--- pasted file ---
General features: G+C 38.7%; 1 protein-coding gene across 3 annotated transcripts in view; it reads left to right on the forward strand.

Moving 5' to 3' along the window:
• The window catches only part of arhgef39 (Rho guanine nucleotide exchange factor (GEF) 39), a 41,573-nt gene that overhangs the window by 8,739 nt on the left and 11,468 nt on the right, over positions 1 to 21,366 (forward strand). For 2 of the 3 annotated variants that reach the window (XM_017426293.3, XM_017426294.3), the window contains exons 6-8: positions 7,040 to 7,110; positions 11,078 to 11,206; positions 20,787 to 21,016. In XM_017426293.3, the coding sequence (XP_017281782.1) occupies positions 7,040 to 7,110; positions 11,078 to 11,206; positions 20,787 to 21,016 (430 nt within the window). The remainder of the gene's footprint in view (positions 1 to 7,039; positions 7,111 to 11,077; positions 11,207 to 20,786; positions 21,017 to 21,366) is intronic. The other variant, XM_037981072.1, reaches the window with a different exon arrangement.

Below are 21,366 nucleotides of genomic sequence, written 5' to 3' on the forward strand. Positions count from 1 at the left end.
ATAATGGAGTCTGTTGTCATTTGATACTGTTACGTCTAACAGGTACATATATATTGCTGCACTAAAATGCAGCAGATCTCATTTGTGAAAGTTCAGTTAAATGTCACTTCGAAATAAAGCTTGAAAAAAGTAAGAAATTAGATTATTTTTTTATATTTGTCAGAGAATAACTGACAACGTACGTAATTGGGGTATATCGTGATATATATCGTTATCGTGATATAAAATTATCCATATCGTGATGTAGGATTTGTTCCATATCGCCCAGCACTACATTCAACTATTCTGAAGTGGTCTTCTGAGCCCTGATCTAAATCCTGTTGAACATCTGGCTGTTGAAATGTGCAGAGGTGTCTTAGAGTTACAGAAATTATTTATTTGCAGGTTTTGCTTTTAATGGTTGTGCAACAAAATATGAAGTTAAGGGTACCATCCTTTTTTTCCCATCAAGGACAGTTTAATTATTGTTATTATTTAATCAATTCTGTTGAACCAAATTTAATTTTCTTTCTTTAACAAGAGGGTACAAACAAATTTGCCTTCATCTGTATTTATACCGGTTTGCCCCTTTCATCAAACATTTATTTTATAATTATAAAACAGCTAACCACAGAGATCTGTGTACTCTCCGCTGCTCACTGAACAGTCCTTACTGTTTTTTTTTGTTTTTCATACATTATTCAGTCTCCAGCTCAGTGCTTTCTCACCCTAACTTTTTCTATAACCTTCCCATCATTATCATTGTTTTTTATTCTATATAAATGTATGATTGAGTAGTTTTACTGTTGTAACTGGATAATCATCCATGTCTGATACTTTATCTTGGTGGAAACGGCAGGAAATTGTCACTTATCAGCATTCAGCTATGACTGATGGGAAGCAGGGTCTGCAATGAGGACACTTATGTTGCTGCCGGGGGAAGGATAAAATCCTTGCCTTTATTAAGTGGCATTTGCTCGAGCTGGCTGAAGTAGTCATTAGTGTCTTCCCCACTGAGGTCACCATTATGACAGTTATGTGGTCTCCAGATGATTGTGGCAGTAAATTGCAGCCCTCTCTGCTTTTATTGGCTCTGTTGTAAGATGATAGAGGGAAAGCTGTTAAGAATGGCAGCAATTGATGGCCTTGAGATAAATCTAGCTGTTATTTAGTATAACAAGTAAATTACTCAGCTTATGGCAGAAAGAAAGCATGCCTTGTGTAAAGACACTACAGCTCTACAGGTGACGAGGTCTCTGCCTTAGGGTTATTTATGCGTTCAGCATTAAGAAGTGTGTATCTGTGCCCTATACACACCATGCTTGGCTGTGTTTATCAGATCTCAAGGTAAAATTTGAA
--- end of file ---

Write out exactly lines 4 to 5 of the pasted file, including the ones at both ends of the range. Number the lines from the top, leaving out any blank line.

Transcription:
Below are 21,366 nucleotides of genomic sequence, written 5' to 3' on the forward strand. Positions count from 1 at the left end.
ATAATGGAGTCTGTTGTCATTTGATACTGTTACGTCTAACAGGTACATATATATTGCTGCACTAAAATGCAGCAGATCTCATTTGTGAAAGTTCAGTTAAATGTCACTTCGAAATAAAGCTTGAAAAAAGTAAGAAATTAGATTATTTTTTTATATTTGTCAGAGAATAACTGACAACGTACGTAATTGGGGTATATCGTGATATATATCGTTATCGTGATATAAAATTATCCATATCGTGATGTAGGATTTGTTCCATATCGCCCAGCACTACATTCAACTATTCTGAAGTGGTCTTCTGAGCCCTGATCTAAATCCTGTTGAACATCTGGCTGTTGAAATGTGCAGAGGTGTCTTAGAGTTACAGAAATTATTTATTTGCAGGTTTTGCTTTTAATGGTTGTGCAACAAAATATGAAGTTAAGGGTACCATCCTTTTTTTCCCATCAAGGACAGTTTAATTATTGTTATTATTTAATCAATTCTGTTGAACCAAATTTAATTTTCTTTCTTTAACAAGAGGGTACAAACAAATTTGCCTTCATCTGTATTTATACCGGTTTGCCCCTTTCATCAAACATTTATTTTATAATTATAAAACAGCTAACCACAGAGATCTGTGTACTCTCCGCTGCTCACTGAACAGTCCTTACTGTTTTTTTTTGTTTTTCATACATTATTCAGTCTCCAGCTCAGTGCTTTCTCACCCTAACTTTTTCTATAACCTTCCCATCATTATCATTGTTTTTTATTCTATATAAATGTATGATTGAGTAGTTTTACTGTTGTAACTGGATAATCATCCATGTCTGATACTTTATCTTGGTGGAAACGGCAGGAAATTGTCACTTATCAGCATTCAGCTATGACTGATGGGAAGCAGGGTCTGCAATGAGGACACTTATGTTGCTGCCGGGGGAAGGATAAAATCCTTGCCTTTATTAAGTGGCATTTGCTCGAGCTGGCTGAAGTAGTCATTAGTGTCTTCCCCACTGAGGTCACCATTATGACAGTTATGTGGTCTCCAGATGATTGTGGCAGTAAATTGCAGCCCTCTCTGCTTTTATTGGCTCTGTTGTAAGATGATAGAGGGAAAGCTGTTAAGAATGGCAGCAATTGATGGCCTTGAGATAAATCTAGCTGTTATTTAGTATAACAAGTAAATTACTCAGCTTATGGCAGAAAGAAAGCATGCCTTGTGTAAAGACACTACAGCTCTACAGGTGACGAGGTCTCTGCCTTAGGGTTATTTATGCGTTCAGCATTAAGAAGTGTGTATCTGTGCCCTATACACACCATGCTTGGCTGTGTTTATCAGATCTCAAGGTAAAATTTGAA